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Cucurbits, Fusarium Fruit Rot

Fusarium fruit rot on pumpkin. Photo: W. Elmer
Fusarium crown rot. Photo: W. Elmer
Fusarium fruit rot on pumpkin. Photo: R. L. Wick

Fusarium solani f.sp. cucurbitae

F. solani f. sp. cucurbitae causes vascular wilt, crown rot and fruit rot of squash and pumpkins. The pathogen exhibits host specificity and exists as races (pathovars).  Symptoms of the disease can vary with plant age, host, environmental conditions, amount of pathogen in the soil, and the aggressiveness of the pathogen strains. Fusarium can survive in seed but does not affect the germination or viability of the seed. Wounding is not necessary for infection to occur. Cultivars vary in their resistance with larger pumpkins generally being more susceptible.


The first symptom noticed is often wilting of the leaves and within several days, the entire plant wilts and dies. A very distinctive necrotic rot of the crown and upper taproot is evident. Reproductive structures give the stem near the soil line a white to pink color. Fruits are attacked at the soil line and the amount of fruit rot is directly related to soil moisture. Surfaces of fruit that are in contact with the soil develop tan to brown, firm, dry and sunken lesions. Lesions may occur in concentric rings and remain firm unless invaded by secondary organisms.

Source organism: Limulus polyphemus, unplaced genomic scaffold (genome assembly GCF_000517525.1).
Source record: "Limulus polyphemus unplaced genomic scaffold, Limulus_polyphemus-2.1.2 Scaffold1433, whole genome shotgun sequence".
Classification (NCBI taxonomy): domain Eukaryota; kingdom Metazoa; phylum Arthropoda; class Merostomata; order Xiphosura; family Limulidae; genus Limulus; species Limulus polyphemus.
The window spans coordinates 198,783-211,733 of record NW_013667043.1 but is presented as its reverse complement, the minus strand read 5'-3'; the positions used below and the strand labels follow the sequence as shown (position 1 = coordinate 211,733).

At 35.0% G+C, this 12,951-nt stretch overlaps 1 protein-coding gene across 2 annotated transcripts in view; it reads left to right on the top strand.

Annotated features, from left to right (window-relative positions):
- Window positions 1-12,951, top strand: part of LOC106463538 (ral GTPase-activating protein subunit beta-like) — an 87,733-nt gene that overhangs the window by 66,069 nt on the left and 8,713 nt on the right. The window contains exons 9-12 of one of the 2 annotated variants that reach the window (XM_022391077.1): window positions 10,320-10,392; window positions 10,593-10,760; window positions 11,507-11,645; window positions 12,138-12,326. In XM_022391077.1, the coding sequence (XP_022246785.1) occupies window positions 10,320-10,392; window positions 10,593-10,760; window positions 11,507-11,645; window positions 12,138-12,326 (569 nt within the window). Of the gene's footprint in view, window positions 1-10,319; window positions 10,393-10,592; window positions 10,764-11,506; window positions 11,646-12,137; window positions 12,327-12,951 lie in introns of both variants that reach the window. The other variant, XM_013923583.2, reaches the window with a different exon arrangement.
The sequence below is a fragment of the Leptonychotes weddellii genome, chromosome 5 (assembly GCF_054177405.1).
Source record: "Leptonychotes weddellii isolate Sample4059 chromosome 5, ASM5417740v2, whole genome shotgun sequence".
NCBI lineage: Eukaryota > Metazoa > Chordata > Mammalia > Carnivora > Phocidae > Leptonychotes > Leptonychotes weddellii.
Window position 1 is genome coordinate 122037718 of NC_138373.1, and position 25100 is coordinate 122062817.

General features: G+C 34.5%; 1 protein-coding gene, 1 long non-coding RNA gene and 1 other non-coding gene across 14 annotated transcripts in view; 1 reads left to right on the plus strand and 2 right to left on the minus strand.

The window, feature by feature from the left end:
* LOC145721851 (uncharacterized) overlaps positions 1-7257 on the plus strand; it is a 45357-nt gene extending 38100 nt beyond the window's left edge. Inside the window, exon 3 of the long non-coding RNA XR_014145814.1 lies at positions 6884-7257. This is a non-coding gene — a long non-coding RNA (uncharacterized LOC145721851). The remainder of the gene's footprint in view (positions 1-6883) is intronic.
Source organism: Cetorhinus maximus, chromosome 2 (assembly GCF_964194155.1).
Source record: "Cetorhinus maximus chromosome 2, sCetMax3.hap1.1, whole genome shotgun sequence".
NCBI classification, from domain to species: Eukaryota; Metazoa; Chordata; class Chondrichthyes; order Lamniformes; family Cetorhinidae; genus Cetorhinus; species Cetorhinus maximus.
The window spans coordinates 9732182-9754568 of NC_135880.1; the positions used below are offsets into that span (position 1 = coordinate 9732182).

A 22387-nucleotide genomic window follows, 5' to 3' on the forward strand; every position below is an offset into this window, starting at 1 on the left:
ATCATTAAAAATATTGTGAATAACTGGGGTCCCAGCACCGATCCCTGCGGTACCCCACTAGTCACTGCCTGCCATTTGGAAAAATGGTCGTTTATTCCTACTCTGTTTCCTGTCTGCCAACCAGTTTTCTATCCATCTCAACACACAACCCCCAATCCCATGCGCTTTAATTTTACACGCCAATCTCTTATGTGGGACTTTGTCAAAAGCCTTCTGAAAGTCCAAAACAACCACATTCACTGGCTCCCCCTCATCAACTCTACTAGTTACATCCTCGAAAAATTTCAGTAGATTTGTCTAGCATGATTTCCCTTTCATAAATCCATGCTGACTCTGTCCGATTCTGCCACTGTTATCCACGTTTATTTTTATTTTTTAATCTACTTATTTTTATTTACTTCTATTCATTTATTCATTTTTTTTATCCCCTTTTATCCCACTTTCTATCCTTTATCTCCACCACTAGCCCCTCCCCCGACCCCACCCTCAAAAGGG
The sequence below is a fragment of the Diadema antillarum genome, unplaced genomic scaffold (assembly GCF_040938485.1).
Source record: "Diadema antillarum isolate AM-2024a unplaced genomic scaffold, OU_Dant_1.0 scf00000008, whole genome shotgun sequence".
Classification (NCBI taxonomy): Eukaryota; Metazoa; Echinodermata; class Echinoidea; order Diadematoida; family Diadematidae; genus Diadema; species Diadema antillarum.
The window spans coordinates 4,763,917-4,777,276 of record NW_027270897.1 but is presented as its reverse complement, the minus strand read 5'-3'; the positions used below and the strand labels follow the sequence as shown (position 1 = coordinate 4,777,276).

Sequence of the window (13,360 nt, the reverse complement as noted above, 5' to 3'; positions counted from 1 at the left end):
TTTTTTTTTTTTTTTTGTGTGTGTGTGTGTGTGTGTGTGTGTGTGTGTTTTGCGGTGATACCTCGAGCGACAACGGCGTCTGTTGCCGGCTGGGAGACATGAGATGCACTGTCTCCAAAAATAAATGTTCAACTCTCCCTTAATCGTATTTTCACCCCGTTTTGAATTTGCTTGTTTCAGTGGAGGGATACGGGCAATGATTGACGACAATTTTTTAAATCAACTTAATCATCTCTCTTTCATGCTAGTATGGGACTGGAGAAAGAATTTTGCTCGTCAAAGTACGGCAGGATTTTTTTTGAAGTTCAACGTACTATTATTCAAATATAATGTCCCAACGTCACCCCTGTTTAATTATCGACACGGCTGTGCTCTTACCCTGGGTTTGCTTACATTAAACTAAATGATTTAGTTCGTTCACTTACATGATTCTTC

Life Cycle:

F. solani f.sp. cucurbitae is borne in and on seed and survives as chlamydospores in the soil for 2-3 years. Plants and fruits of any age can be affected.

Crop Injury:

Crown and fruit rot is primarily a problem on squash and pumpkin and can severely affect the quality of fruit. Fusarium solani f. sp. cucurbitae, infects the crown and root tissues of seedlings and older plants causing water-soaked lesions near or below the soil line on crowns and upper roots. Lesions may darken, girdle the plants and cause wilt and plant death. As the disease develops, wilt may affect all leaves and shoots, plants become stunted, and suffer from poor growth. Leaves eventually become necrotic and dry up, and vines collapse and die. Infected plants grow poorly and may collapse.

Cultural Controls & Prevention:

  • Plant resistant cultivars. Because pathogens exist in numerous races, knowledge of the prevailing races is needed.
  • Rotate out of cucurbits for 4 years.
  • Start with certified, disease-free seed.
  • Avoid moving contaminated soil by equipment or water.
  • Soil fumigation is initially effective, but soils are quickly recolonized.
  • Fungicide treated seed will reduce disease incidence.

Chemical Controls & Pesticides:

For Current information on disease recommendations ins specific crops including information on chemical control & pesticide management, please visit the New England Vegetable Management Guide website.

Crops that are affected by this disease:

Last Updated: 
September 2022

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